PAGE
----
LIGHTS – the building’s emergency backup battery will run out in about 4 hours and then the garages and stairwells go dark. Obviously don’t try to use the elevator even when the emergency lights are on, the power could deplete at any time. But carry a bright flashlight during an outage. My absolute favorite lamp is the Luci solar lamp. Put it in the sun during the day and it has many hours of power. Daytime is easy. After sundown, you will need light.

COMMUNICATION – smart phones are the lifeline, until the batteries die. Get a good backup battery, and keep it completely charged up when not in use. It obviously will only get you through one more full day of phone power. You can also power your phone in your car, but that could possibly drain your car battery so run the car a bit – outside the garage.

FOOD SPOILAGE – usually the number-one question. This 10-hour outage didn’t result in food loss for us. In fact, our ice didn’t even start to melt in the freezer. You have a choice, leave the doors SHUT and eat dry foods from the pantry, or QUICKLY open the door to get the refrigerator food – what to eat first: leftovers, thawed meat, milk, fresh juices. Let’s say this outage went into dinner time. My plan was to eat the lettuce, leftover pasta, milk for dinner. And I was going to QUICKLY take the ice and ice packs out of the freezer, put into our small ice chest with the eggs, cheese and rest of the milk to keep cold overnight for breakfast. See? It just takes some visualization. Let’s say this outage went through the second night to Day 2…. freezer eating time. The ice cream MAY be slush, and popsicles melted but since I only opened the freezer once (to remove ice for my ice chest); everything else will probably be cold, but not rock-frozen. I’d invite neighbors to barbecue together –  our raw meats, get those eaten. Plus use the stovetop to pan-heat the now-thawed (but still cold) won-tons and burritos. If it feels room temperature to the touch, it goes in the trash. Once you have used the food as best you can, leave the fridge and freezer DOORS OPEN… otherwise, stink happens. You’ll want to wipe those out anyway, stuff has surely dripped and melted. Condiments in the fridge door – ketchup, salad dressing, mayo, I’d also throw away once truly warm. But I would eat the pickles. Then start eating up the pantry food – canned vegs, dried pastas, grains. If you have a gas stove or BBQ, you can cook.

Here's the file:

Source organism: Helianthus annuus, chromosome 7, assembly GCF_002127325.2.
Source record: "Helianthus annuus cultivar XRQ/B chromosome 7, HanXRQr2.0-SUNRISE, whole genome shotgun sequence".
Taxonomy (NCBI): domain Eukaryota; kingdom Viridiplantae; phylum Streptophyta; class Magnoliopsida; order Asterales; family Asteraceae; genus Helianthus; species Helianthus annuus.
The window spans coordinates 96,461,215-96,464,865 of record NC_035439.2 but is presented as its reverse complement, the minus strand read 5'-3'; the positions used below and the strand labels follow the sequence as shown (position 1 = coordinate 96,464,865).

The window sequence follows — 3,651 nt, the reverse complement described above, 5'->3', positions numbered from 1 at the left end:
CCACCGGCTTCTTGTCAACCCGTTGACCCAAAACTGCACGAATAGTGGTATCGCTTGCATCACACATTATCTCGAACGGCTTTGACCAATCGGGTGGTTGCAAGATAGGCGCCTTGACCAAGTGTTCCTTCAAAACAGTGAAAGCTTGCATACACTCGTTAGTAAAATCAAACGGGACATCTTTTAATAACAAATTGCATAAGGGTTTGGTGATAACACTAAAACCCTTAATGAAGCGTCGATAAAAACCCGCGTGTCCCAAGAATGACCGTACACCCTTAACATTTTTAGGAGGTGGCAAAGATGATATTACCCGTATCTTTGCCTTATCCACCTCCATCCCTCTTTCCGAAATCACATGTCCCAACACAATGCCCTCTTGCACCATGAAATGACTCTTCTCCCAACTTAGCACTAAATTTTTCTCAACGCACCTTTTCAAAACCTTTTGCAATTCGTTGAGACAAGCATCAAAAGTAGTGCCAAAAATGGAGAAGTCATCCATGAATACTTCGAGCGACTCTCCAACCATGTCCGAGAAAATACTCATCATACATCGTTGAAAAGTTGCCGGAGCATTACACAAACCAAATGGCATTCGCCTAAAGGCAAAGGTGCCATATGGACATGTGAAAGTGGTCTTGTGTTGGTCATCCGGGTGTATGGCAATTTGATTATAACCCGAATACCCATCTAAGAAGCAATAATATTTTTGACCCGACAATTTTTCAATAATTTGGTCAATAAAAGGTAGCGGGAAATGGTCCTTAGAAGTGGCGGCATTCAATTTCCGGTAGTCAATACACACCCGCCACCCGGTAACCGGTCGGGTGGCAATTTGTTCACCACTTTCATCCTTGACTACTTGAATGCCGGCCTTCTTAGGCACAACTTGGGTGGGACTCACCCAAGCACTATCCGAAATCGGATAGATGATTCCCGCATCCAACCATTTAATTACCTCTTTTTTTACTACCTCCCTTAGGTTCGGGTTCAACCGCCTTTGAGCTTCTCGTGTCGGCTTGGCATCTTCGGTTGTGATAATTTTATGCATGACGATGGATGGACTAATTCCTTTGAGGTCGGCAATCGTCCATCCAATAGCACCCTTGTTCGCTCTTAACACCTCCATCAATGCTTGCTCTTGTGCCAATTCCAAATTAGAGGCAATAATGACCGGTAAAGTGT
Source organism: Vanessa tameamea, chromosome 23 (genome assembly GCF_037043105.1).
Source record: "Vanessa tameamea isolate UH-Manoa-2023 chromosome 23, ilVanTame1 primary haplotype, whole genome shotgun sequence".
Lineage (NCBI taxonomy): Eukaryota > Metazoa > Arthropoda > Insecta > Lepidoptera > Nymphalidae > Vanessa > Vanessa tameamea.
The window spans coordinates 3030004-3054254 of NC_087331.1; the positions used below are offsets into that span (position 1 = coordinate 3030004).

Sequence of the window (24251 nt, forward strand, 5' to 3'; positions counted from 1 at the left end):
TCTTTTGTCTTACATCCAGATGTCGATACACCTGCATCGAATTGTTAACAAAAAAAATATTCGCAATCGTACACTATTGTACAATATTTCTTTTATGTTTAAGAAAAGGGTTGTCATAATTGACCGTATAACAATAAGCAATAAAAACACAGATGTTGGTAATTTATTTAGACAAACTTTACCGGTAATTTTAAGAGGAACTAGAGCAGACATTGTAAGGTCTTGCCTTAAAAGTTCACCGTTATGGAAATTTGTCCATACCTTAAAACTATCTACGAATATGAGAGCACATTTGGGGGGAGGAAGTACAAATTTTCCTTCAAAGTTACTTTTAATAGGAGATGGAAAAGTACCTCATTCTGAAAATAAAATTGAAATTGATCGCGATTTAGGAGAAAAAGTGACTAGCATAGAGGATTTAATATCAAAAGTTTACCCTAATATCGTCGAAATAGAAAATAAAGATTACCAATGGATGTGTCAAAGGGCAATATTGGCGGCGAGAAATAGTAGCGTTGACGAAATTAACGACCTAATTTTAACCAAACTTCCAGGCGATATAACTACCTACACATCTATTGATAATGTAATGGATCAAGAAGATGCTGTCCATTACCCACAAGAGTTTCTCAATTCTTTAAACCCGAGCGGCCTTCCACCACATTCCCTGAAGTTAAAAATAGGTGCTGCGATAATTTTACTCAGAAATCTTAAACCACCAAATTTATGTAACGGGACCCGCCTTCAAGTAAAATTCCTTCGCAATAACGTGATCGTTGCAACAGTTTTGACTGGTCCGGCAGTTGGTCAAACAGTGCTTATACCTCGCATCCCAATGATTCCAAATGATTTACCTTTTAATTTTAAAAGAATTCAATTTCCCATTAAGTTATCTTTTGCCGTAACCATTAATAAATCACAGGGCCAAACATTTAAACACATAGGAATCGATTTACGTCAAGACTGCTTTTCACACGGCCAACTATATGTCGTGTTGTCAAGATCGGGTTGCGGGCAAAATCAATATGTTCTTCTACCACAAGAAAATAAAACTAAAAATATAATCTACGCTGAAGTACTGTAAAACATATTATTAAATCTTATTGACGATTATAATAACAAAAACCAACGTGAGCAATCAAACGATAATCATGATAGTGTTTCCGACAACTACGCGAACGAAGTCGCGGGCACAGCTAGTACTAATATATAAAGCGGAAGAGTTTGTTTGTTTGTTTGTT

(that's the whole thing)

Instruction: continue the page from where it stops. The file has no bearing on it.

CLEANUP – since the dishwasher doesn’t work without electricity, you will be hand-washing pots and pans. Don’t worry, you will have tons of time since anything electrical won’t have your attention. Depending on your building, you may or may not have hot water (the boilers and water heaters may require electricity to ignite and pump the water to your unit, for example)  Wash dishes in soapy water and a few splashes of bleach added to kill germs. Stack to drip dry.

BOREDOM – as the sun goes down, it is going to get boring (I am pretending that we are all in Playa Vista and cannot get out of our community). Bring your lamps, a bottle of wine, some non-perishible snacks, and a board game to the park and play games with neighbors. (Cubans play dominoes outside nightly under the glow of really crappy lightbulbs; it’s pretty cool. Let’s do that!)

CHIRPING SMOKE DETECTORS – did yours chirp during the outage? Its 9-volt back-up battery is probably dead. Replace all those batteries now and you won’t have chirping next time, but make sure and replace ALL again in a year – mark that on your calendar.

Obviously, there are plenty more things to do to be emergency prepared, but hopefully this 10-hour event was useful to your household. By the posts on Facebook, it was obviously frustrating to many people, and scary to others. That shouldn’t happen. Prepare!